If this is your first time exploring ruins, Polonnaruwa is a great introduction. But if you’ve already have had your fair share of ruin-rompin’, Polonnaruwa can feel exhausting. Unlike the grandeur of Angkor Wat or the immaculately preserved nature of Borobudur and Prambanan, Polonnaruwa’s ruins might as well be headed towards extinction. The most you’ll get are foundations of once great buildings (I’m sure they looked great! I…just…don’t…see…it…now), and maybe a nicely preserved Buddha statue here and there.




One of 2 exceptions is Galvihara, which is way up north of the Polonnaruwa old city. Unfortunately, however, dreaded park authorities have put up an ugly steel roof that towers over the statues, which prevents any natural light getting to it and thus forces you to appreciate these awesomely carved Buddhas under something awfully tacky and cheap.


Why, roof, why?!


On the bright side, there’s a lot of nature mulling about this area:





And the other exception to the park’s lackluster offerings is the headless Buddha, which I admit, was pretty epic to come upon:




But in an entire park of many many other ruins, those 2 exceptions stand out as maybe the only 2 reasons why you should come to Polonnaruwa…unless of course, you’re a history buff already fascinated with ancient Sri Lankan civilizations. But then again, you’d probably be spending more time at the nearby Archaeological Museum than in the park itself.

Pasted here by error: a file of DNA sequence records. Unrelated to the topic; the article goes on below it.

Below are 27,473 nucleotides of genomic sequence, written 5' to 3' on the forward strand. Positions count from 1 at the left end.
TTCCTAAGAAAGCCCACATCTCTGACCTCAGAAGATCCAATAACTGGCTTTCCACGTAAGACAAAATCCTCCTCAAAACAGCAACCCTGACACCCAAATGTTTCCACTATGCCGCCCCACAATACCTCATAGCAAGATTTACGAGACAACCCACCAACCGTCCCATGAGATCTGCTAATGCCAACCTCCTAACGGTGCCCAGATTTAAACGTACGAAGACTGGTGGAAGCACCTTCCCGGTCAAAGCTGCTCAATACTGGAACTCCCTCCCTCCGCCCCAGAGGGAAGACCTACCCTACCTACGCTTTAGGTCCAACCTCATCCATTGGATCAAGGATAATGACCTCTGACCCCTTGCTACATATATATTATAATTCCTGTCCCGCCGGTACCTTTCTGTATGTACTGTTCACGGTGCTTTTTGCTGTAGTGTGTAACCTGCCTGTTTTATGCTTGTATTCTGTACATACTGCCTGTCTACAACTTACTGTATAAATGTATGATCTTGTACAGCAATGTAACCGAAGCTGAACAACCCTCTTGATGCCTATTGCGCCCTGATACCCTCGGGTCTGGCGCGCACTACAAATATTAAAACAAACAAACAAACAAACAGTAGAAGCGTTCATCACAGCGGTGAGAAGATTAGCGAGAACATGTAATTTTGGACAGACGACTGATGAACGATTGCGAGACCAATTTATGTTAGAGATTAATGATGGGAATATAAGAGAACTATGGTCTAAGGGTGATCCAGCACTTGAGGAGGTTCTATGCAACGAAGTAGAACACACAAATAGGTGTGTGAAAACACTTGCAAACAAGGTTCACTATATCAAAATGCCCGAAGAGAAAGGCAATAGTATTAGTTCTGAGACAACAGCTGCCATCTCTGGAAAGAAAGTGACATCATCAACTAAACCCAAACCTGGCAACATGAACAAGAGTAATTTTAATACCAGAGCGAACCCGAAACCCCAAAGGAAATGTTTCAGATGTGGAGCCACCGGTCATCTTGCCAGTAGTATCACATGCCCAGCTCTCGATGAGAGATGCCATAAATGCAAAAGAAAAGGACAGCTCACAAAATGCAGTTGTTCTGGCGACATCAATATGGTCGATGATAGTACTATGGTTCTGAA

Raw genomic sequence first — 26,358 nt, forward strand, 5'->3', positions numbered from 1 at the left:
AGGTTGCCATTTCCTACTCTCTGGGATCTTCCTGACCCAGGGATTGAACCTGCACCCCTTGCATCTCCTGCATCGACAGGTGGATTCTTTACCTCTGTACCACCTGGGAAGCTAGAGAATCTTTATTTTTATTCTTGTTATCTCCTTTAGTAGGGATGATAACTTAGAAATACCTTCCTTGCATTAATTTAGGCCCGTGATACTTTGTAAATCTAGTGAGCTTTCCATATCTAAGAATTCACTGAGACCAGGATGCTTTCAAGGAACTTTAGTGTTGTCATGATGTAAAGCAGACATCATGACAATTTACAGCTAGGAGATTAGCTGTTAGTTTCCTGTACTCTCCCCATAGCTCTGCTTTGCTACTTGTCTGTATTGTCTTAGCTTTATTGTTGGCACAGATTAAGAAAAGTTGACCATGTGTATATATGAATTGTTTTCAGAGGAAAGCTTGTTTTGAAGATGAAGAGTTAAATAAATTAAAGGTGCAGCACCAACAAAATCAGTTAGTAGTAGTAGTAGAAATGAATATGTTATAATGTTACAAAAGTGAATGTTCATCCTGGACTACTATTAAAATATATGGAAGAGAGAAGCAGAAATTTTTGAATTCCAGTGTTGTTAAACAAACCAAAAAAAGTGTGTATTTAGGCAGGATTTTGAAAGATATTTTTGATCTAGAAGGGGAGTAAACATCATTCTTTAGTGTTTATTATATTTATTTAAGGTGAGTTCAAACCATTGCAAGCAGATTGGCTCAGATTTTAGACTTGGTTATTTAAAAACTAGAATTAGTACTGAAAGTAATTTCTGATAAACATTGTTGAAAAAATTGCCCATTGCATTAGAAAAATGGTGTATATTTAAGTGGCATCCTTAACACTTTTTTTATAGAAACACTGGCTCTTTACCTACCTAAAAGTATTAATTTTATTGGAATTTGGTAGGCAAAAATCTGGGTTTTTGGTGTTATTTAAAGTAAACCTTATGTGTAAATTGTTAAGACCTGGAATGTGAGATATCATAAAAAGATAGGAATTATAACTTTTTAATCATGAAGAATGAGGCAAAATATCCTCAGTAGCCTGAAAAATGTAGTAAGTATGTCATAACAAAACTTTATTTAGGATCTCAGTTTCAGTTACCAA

That’s because the excellent Archeological Museum is not only air-conditioned (whew!), but it’s also extremely organized, detailing what the ruins used to look like before Polonnaruwa’s downfall. I believe I was more fascinated by the exhibits in the museum than by being at the ruins themselves.

Nevertheless, here are some other highlights from Polonnaruwa:


The 4th largest dagoba in Sri Lanka


What remains of the Royal Palace.


Currently hanging out in Anuradhapura right now, which is the last of the ancient cities on our Sri Lankan circuit.

We’re due to bike around Anuradhapura’s more spread out ruins tomorrow, but the embarrassing thing is that I haven’t rode a bike in about 5-6 years. Therefore, I’m kind of worried about getting blindsided by a rickshaw in the middle of crazy South Asian traffic. Fingers crossed!



- At time of posting in Anuradhapura, it was 27 °C - Humidity: 75% | Wind Speed: 4km/hr | Cloud Cover: mostly cloudy


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July 2011